Fort Gibson Lake hosts prescribed fire training course
1 / 2 Show Caption + Hide Caption – Tulsa District Natural Resource Specialists and maintenance crew survey a burned area following a prescribed burn. The Fort Gibson Project office hosted a training class February 2-March 4, in partial fulfillment of the requirements for conducting prescribed fire on government lands. Seventeen USACE park rangers and maintenance staff from seven USACE Civil works Projects attended the training. As part of the training the class conducted eight prescribed burns over three days, burning over 1,530 acres of USACE and Oklahoma Department of Wildlife Conservation managed lands. The five-day training session included instruction in safety, fire, laws, smoke management, field preparation, planning, fire effects, fire behavior, ignition devices, ignition techniques, execution of fire plans, fire weather, fire and wildland/interface, fire ecology and effects on wildlife, as well as a final written test. (Photo Credit: Stacey Reese) VIEW ORIGINAL
Fort Gibson Lake hosts prescribed fire training course
2 / 2 Show Caption + Hide Caption – Tulsa District Natural Resource Specialist Nathaniel Skinner uses a drip torch during prescribed burn training. The Fort Gibson Project office hosted a training class February 2-March 4, in partial fulfillment of the requirements for conducting prescribed fire on government lands. Seventeen USACE park rangers and maintenance staff from seven USACE Civil works Projects attended the training. As part of the training the class conducted eight prescribed burns over three days, burning over 1,530 acres of USACE and Oklahoma Department of Wildlife Conservation managed lands. The five-day training session included instruction in safety, fire, laws, smoke management, field preparation, planning, fire effects, fire behavior, ignition devices, ignition techniques, execution of fire plans, fire weather, fire and wildland/interface, fire ecology and effects on wildlife, as well as a final written test. (Photo Credit: Stacey Reese) VIEW ORIGINAL

Tulsa, Okla. –The Fort Gibson project hosted Tulsa District’s prescribed fire training course February 28 through March 4. This course is held as partial fulfillment of the requirements for conducting prescribed burns on federal lands and covers basic and advanced subjects.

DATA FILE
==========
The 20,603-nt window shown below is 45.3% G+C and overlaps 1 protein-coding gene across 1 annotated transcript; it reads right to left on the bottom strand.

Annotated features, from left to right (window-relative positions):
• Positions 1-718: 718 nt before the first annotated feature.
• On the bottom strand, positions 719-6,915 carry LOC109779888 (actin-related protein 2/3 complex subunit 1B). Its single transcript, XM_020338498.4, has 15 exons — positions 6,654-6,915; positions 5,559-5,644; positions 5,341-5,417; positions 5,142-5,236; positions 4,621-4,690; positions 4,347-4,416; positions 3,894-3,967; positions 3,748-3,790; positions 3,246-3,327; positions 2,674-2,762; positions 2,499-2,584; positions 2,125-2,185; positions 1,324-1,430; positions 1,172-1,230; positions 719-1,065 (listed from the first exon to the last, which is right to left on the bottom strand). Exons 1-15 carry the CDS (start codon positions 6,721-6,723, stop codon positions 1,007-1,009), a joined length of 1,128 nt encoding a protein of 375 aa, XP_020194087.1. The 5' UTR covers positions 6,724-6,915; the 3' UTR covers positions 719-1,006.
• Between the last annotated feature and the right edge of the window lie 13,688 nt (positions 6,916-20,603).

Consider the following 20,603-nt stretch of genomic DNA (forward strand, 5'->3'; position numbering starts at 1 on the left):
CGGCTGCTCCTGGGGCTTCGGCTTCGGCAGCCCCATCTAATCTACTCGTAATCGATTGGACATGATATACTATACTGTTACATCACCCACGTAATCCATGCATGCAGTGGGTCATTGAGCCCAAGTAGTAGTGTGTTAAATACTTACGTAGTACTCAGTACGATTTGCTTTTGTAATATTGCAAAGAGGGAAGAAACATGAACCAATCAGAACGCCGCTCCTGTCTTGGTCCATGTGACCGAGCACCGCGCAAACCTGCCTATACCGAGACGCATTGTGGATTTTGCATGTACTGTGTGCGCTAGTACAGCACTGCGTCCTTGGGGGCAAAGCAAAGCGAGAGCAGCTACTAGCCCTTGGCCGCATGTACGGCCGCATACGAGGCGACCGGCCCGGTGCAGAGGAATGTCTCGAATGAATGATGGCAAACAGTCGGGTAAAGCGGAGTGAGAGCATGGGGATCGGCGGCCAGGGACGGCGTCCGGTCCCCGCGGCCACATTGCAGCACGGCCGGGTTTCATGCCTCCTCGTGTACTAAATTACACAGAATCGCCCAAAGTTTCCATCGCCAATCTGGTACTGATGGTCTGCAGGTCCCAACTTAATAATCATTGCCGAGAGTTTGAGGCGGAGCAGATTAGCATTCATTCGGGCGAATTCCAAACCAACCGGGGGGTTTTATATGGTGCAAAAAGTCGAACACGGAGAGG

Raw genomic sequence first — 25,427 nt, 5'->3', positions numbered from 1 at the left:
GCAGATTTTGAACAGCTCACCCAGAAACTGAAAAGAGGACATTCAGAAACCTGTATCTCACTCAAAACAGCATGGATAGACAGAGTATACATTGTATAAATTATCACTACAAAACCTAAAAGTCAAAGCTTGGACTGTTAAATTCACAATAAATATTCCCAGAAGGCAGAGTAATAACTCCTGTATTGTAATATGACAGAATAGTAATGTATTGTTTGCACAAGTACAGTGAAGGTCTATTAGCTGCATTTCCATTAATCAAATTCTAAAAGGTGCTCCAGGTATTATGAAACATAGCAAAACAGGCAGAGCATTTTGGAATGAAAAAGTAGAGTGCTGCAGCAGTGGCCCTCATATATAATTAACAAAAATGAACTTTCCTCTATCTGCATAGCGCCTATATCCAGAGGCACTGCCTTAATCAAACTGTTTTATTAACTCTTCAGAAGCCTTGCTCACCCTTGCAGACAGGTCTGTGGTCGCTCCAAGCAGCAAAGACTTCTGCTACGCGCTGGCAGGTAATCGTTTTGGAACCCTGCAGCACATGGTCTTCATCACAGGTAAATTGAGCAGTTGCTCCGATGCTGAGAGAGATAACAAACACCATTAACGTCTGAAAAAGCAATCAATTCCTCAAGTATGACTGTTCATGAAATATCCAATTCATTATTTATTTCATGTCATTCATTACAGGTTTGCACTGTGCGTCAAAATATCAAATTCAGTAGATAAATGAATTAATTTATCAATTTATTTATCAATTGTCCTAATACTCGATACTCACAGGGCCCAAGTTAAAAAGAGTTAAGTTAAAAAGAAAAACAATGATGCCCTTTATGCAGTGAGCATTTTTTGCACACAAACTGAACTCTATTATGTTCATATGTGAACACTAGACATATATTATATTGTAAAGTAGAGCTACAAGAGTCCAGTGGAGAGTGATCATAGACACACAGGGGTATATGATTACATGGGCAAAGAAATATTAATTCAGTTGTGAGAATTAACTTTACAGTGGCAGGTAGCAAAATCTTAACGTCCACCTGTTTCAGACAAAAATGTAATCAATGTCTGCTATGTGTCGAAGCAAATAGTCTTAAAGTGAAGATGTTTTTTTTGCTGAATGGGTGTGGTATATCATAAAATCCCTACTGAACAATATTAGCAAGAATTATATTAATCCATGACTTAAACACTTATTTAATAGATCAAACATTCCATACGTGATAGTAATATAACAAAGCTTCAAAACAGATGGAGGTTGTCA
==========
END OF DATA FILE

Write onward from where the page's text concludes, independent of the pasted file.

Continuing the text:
Classroom instruction covered many topics including field preparation, planning, fire effects and impacts of weather on fire. The course, held on the wildlife management area in partnership with the Oklahoma Department of Wildlife was taught by John Weir, fire ecologist of the Department of Natural Resource Ecology and Management at Oklahoma State University with assistance from U.S. Army Corps of Engineers Biologists Stacy Dunkin, Jason Person and Chris Gilliland.

“For many of the participants, this is the first time they are burning at this capacity,” said Tiffany Natividad natural resource manager Fort Gibson Lake. “Over the course of the week, they gain hands on experience in fire safety, handling a variety of tools, learn to use a drip torch to set a continuous line of fire, learn how to properly mix fuel needed for ignition and the operation of water sprayers and pumper rigs that are used for fire suppression. Everyone is encouraged to participate in every aspect of the burn to gain the knowledge and experience to take back to their projects and apply these tools.”

Advanced course participants have already gone through the basic class and are learning to be a burn boss. Having the burn boss title allows them to create and implement burn plans for their projects.

“In the advanced class, participants are given a section of land in the WMA to be in charge of creating a burn plan, coordinating with other burn bosses to be in charge of different groups during the burn and ensure the prescribed burn is carried out safely, “said Natividad. “I have gained skills in being able to manage a large group of people and delegate different tasks to my peers to ensure the safety of the whole burn crew.”

“Taking this class exposes the participants to the ecological benefits of management land using prescribed fire,” said Dunkin. “Using classroom training in conjunction with prescribed burns in the field reinforces ideas and techniques to improve the learning experience.

Dakota Christian, natural resource specialist from Pine Creek Lake who recently joined USACE after working for ODWC participated in the class for the first time.

“In my opinion the class is excellent for employees that do not have much experience, knowledge, or confidence conducting or assisting with prescribed burns and the hands-on portion of the training where everyone had the opportunity to actually light fire was fantastic,” said Christian. “Coming from ODWC, an agency that conducts many prescribed burns, I felt like the USACE training was an excellent refresher.”

As part of the training participants in the course conducted eight prescribed burns over three days burning a total of 1,530 acres of USACE and ODWC managed lands. Seventeen USACE park rangers and maintenance staff from seven USACE Civil works Projects attended the training.

Prescribed burns, also known as controlled burns, use a method of planned fires to meet management objectives and are another important part of wildlife management.

These burns enable staff to maintain and increase habitat diversity while reducing dangerous fuel loads and restoring natural habitats for the good of the deer population as well as other wildlife found around the projects.